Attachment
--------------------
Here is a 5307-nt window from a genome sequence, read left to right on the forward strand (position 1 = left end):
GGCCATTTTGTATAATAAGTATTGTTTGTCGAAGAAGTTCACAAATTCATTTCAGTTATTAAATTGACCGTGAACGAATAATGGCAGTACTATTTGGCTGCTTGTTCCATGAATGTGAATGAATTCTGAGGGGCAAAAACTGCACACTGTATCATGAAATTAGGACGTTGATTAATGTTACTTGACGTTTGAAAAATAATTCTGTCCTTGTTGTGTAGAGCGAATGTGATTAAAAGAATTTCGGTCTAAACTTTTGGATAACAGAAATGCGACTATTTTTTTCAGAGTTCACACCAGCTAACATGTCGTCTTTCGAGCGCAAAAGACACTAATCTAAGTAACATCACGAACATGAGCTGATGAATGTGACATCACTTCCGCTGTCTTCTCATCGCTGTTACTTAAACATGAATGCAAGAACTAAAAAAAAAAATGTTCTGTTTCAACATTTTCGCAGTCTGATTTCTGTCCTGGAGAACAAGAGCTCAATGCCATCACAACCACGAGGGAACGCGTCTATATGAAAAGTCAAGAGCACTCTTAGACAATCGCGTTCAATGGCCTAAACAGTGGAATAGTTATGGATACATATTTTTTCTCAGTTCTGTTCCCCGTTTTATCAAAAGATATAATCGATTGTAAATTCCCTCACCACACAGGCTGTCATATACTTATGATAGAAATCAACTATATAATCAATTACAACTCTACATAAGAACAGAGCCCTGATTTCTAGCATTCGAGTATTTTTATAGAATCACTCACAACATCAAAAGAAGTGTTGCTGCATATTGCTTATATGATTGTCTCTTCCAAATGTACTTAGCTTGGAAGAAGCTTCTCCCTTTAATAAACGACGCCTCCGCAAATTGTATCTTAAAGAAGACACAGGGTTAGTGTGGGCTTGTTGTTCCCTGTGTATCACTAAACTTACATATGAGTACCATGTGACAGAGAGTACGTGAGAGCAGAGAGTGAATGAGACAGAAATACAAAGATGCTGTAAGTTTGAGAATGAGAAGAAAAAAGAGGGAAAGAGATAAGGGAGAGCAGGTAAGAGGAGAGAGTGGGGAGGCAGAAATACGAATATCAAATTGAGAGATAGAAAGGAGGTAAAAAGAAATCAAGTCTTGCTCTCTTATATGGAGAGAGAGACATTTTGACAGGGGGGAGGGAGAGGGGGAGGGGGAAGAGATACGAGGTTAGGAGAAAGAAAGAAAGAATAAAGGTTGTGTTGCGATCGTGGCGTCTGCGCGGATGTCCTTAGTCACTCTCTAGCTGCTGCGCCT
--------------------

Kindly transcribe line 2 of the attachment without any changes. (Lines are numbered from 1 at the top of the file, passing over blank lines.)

GGCCATTTTGTATAATAAGTATTGTTTGTCGAAGAAGTTCACAAATTCATTTCAGTTATTAAATTGACCGTGAACGAATAATGGCAGTACTATTTGGCTGCTTGTTCCATGAATGTGAATGAATTCTGAGGGGCAAAAACTGCACACTGTATCATGAAATTAGGACGTTGATTAATGTTACTTGACGTTTGAAAAATAATTCTGTCCTTGTTGTGTAGAGCGAATGTGATTAAAAGAATTTCGGTCTAAACTTTTGGATAACAGAAATGCGACTATTTTTTTCAGAGTTCACACCAGCTAACATGTCGTCTTTCGAGCGCAAAAGACACTAATCTAAGTAACATCACGAACATGAGCTGATGAATGTGACATCACTTCCGCTGTCTTCTCATCGCTGTTACTTAAACATGAATGCAAGAACTAAAAAAAAAAATGTTCTGTTTCAACATTTTCGCAGTCTGATTTCTGTCCTGGAGAACAAGAGCTCAATGCCATCACAACCACGAGGGAACGCGTCTATATGAAAAGTCAAGAGCACTCTTAGACAATCGCGTTCAATGGCCTAAACAGTGGAATAGTTATGGATACATATTTTTTCTCAGTTCTGTTCCCCGTTTTATCAAAAGATATAATCGATTGTAAATTCCCTCACCACACAGGCTGTCATATACTTATGATAGAAATCAACTATATAATCAATTACAACTCTACATAAGAACAGAGCCCTGATTTCTAGCATTCGAGTATTTTTATAGAATCACTCACAACATCAAAAGAAGTGTTGCTGCATATTGCTTATATGATTGTCTCTTCCAAATGTACTTAGCTTGGAAGAAGCTTCTCCCTTTAATAAACGACGCCTCCGCAAATTGTATCTTAAAGAAGACACAGGGTTAGTGTGGGCTTGTTGTTCCCTGTGTATCACTAAACTTACATATGAGTACCATGTGACAGAGAGTACGTGAGAGCAGAGAGTGAATGAGACAGAAATACAAAGATGCTGTAAGTTTGAGAATGAGAAGAAAAAAGAGGGAAAGAGATAAGGGAGAGCAGGTAAGAGGAGAGAGTGGGGAGGCAGAAATACGAATATCAAATTGAGAGATAGAAAGGAGGTAAAAAGAAATCAAGTCTTGCTCTCTTATATGGAGAGAGAGACATTTTGACAGGGGGGAGGGAGAGGGGGAGGGGGAAGAGATACGAGGTTAGGAGAAAGAAAGAAAGAATAAAGGTTGTGTTGCGATCGTGGCGTCTGCGCGGATGTCCTTAGTCACTCTCTAGCTGCTGCGCCT